Stories of rejection can be empowering if they have happy endings. I realised that when I shared the story behind the story of Sisters at New Dawn. I think, since writing is such a solitary affair anyway, knowing that you aren’t amassing those rejections alone makes you feel warm, and a little less alone.
So, here’s the story of Dragonflies and how it came into being. It’s the story of the rejections I accumulated before being shortlisted for the Scholastic Asian Book Award. The book is out now, available in India, and now is as good a time as any to write about it. Not naming any names here because that’s not what this post is about.
I sent my manuscript to the first publisher on my list in 2013, shortly after I had my first collection of short stories, The Story-Catcher, published. (Yes, you read that correctly. 2013. Seven years ago.) I did receive a reply – and very soon. I was told that the stories were charming, but perhaps I could reconsider the age-group and the collection. I took the advice seriously and worked on my stories again.
Publishers Two, Three and One Again
Publishers two and three did not respond. It’s not unusual. I went back to publisher one because the first rejection was so promising. It was the year 2014 by then. They said that their lists were full and I could try again in the following year. So much for that.
I waited three months for publisher number 4 (a big publisher) and received a charming rejection, ‘You have a lovely style of writing and a vivid imagination, but […] we are not looking for short story collections at the moment.’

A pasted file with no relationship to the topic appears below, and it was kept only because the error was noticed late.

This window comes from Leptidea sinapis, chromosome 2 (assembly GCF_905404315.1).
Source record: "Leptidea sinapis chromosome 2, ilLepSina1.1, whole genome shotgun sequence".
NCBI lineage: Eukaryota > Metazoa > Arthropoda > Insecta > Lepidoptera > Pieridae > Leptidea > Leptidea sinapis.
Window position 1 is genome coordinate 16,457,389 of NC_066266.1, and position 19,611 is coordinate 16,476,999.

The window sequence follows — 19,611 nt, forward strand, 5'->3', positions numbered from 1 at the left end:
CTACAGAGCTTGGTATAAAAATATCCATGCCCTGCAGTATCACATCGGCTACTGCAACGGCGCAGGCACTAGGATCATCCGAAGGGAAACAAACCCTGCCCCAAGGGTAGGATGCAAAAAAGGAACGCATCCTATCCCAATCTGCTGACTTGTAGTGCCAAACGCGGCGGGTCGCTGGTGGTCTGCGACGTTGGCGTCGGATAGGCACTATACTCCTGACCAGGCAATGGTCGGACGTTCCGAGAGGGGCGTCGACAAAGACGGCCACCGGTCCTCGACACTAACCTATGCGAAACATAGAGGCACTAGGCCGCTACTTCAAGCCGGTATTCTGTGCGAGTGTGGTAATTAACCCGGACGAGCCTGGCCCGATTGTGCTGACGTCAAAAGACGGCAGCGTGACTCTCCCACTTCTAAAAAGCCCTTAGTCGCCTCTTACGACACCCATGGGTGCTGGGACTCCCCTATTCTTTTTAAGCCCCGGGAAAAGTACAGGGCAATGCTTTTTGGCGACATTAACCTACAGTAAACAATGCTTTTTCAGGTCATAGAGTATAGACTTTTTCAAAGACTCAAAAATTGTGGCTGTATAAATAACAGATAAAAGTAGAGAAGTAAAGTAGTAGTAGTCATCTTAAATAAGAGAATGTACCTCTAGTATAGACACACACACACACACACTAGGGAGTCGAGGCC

Publishers Five and Six
Form rejection from No. 5 – ‘this does not fit our list’ – and no response from No. 6.
Publishers Seven and Eight
No. 7 was another lovely rejection – ‘You write really well, but these particular stories do not work for us.’
No. 8 was silence.
By now, I was convinced that no one wanted short stories. At least, no one wanted my short stories.
Then, I came across the Scholastic Asian Book Award, and at that stage, I had nothing to submit except my short stories, so I did – in August 2015.
That’s when everything changed. In March 2016, I learned that my manuscript had been shortlisted for the Scholastic Asian Book Award. I could not believe it. No one wanted short stories, how could this manuscript be shortlisted?
I went for the Asian Festival of Children’s Content and met the wonderful Daphne Lee, who was singularly unconvinced by my hypothesis that no one wanted short stories. Not only was she unconvinced, she said that Scholastic Asia might be interested in taking it on.
And they did.
With Daphne as my editor, I started working on my manuscript yet again. Some of her edits made me cringe and wonder why she’d liked the stories in the first place because there was so much wrong with them. She dropped one story entirely (that’s why the name changed from Dragonflies, Jigsaws, and a Rainbow to Dragonflies, Jigsaws, and Seashells). I completely rewrote at least two stories, if not more. And finally, in 2018, the book was released in Singapore.
I still had a problem, though. Living as I do in India, I told everybody, I have this new book that you can’t buy!
You can imagine what fun that was.
Then, from there, to here – May 2020. Scholastic India published my Dragonflies and listed it as the Book of the Month in March 2020 – just when lockdown began. Bookstores were closed, no more wonderful Scholastic book fairs, no more e-commerce.
No, no one will tell you that writing is easy and quick. But here we are, seven years after I wrote the book. It’s finally available on Amazon and whenever things open up, I hope you’ll find it at your local bookstore. For now, explore it here, buy it here.